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Overwatch Widowmaker Play of the Game – too easy no skill needed

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After five weeks of play, the first stage of the inaugural Overwatch League season has come to an end. On Saturday, February 10, the London Spitfire suffered an early loss to New York Excelsior, giving them a lot to think about as the night’s title matches approached. A little rest helped a lot, as they came back later that night to defeat the Houston Outlaws in the semifinals, and then completed a reverse sweep over top-seeded Excelsior in the stage one title match, earning $100,000.

The stage one finals were one of the most exciting Overwatch League matches to date, and a determining factor in the outcome was each team’s Widowmaker play. Whether it was high-flying headshots, quick moves, or early game selections, Overwatch’s resident sniper had a significant impact on the night’s proceedings. Let’s take a look at some of Widow’s best moves from the title match between London Spitfire and New York Excelsior.

Map one: Junkertown

Known for overwhelming layers of cheese and interesting compositions, Junkertown has become something of a proving ground for professional Widowmakers. At or near the top of that list is New York’s Kim “Pine” Do-hyeon, who made a name for himself as one of the top snipers in South Korea’s Apex series. After passing on Point A, London was about to find out why.

New York opted for a typical high ground defense as the payload rounded the corner. With Orisa shields and Junkrat spam, that setup can often buy a lot of time, if not stop a drive altogether. If you have a decent Widowmaker in the mix to take advantage of open areas, that particular defense can be even harder to break. Here’s Pine showing us what that can look like:

Map Three: Horizon Lunar Colony.

Widowmaker didn’t get much play during map two’s control of Oasis, which New York took advantage of to move to 2-0 over London, but the sniper came back with a vengeance on map three. London struck first, securing both Horizon Lunar Colony points, but NYXL quickly responded, taking both points as well. London had the time bank advantage going into round three, putting New York on the attack.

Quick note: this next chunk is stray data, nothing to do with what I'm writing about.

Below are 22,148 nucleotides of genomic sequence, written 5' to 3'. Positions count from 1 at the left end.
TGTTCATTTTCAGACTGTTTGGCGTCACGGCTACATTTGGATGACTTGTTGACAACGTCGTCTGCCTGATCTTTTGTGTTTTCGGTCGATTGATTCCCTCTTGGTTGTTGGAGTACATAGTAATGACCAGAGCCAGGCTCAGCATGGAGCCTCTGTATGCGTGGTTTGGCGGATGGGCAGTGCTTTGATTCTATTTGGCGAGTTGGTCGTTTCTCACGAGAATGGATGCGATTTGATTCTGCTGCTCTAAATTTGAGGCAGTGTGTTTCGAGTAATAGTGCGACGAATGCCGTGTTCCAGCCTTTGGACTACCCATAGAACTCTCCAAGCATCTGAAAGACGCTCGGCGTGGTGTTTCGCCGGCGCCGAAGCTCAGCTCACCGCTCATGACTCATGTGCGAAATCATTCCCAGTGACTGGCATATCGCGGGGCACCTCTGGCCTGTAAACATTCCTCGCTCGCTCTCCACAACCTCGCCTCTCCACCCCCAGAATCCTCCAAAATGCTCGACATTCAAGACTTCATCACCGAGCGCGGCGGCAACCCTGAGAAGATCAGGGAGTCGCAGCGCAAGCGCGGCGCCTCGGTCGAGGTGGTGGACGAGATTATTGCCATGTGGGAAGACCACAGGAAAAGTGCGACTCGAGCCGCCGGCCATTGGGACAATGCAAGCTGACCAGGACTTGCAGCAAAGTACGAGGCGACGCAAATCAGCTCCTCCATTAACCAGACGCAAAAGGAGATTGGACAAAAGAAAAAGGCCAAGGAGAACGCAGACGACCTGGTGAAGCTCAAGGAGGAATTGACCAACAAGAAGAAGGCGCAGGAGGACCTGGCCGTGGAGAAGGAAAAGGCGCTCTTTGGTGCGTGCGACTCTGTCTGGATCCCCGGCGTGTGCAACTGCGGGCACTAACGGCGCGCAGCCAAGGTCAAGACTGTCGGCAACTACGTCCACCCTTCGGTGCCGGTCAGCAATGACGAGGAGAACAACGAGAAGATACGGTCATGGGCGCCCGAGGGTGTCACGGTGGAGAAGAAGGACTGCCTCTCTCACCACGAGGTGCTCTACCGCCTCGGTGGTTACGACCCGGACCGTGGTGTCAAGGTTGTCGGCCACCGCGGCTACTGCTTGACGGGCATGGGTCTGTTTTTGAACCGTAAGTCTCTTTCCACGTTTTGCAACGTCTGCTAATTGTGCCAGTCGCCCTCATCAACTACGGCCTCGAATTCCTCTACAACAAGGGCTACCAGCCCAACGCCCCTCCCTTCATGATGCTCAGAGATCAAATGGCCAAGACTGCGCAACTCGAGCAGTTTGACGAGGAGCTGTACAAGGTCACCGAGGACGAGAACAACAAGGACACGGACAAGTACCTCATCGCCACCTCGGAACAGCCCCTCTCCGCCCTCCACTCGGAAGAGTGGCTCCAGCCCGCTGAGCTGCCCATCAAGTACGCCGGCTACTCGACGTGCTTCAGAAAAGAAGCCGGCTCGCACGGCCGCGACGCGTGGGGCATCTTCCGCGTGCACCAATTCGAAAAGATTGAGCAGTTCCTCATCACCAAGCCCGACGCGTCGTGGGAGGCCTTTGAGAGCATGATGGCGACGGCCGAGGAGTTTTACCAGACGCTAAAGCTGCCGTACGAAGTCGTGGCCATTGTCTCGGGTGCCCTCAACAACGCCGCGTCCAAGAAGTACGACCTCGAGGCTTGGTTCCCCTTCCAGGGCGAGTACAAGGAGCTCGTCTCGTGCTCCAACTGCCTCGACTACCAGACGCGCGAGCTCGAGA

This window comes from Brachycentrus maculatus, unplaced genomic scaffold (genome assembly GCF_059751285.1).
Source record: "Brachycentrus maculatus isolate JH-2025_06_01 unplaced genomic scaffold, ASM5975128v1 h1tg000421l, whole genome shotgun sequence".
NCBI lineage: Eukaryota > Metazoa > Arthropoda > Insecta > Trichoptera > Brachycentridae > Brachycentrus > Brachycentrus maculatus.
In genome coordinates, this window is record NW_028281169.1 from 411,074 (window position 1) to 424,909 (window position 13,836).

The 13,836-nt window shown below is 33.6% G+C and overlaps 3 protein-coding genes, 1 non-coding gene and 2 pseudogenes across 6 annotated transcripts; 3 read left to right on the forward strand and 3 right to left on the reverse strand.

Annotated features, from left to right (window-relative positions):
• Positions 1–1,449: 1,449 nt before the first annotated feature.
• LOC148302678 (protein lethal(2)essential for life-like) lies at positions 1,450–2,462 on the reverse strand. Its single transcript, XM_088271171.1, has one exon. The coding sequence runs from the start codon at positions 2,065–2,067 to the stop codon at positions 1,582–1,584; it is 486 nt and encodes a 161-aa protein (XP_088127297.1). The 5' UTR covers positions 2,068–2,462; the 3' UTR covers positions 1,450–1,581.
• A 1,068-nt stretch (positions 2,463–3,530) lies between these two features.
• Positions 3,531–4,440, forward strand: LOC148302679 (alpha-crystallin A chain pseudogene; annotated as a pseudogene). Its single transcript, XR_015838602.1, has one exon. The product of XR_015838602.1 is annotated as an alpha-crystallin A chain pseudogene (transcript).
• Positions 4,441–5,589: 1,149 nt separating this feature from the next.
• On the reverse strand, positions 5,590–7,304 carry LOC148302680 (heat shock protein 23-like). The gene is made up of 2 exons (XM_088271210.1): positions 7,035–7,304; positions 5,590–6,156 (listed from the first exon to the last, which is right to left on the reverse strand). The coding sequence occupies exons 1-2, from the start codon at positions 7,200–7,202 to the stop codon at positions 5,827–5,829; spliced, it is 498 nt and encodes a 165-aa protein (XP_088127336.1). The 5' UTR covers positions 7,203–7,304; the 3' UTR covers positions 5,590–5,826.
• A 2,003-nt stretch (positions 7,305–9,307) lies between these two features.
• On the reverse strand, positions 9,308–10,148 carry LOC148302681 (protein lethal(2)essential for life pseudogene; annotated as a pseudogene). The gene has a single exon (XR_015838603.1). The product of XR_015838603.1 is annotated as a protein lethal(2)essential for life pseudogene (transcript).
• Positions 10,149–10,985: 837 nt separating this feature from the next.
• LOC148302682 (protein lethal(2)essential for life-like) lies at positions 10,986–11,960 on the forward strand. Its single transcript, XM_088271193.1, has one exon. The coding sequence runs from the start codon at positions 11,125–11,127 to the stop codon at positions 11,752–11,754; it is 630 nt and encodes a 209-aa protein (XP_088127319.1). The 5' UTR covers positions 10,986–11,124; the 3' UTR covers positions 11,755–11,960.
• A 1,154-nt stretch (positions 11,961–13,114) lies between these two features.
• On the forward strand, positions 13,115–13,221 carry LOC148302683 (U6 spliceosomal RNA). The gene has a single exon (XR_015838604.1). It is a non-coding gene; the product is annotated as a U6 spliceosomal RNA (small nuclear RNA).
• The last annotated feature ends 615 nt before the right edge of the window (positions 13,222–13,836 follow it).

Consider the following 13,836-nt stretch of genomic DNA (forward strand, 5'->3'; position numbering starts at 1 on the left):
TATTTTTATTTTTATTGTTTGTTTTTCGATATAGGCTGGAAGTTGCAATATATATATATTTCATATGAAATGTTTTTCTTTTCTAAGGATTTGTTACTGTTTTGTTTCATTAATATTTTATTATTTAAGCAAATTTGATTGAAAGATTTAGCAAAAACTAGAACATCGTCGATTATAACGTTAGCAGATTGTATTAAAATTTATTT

London’s defense held strong for a while, but with a minute to play in the round, New York seemed to have found some cracks. Playing Tracer, New York’s Park “Saebyeolbe” Jong-yeol landed a pulse bomb on London’s Mercy, and Bdosin’s Zenyatta went down shortly after. With both supports dead, London’s defensive hopes were slim, had Kim “Birdring” Ji-hyuk’s Widowmaker not found New York’s Libero and JJoNak in his crosshairs.

Map four: Numbani

London’s attack in round one took the first point of the Numbani hybrid map, but New York managed to prevent the Spitfire from pushing the charge to its first control point. Down 2-1 in the series, London’s chances for the stage one crown looked slim. If New York took point A, they would not need to push the payload very far to secure victory.

Birdring again played a key role in London’s defense, this time taking out several New York attackers during a triumphant full grip on Numbani’s A-point. Here he is connecting his shots during a hectic team fight with about three minutes left in the round.

Map five: Dorado

The final map of the set took us to Dorado, yet another map that has gained notoriety for its clever compositions and Widowmaker gameplay. Early on, New York’s Saebyeolbe rained Widowmaker shots from above, crippling London on the first point. With everything on the line, London switched Birdring back to Widowmaker once again.

Birdring soon got the better of Saebyeolbe’s Widowmaker with a grabbing jumping head shot, allowing London to advance freely through the lane phase and into the ziggurat.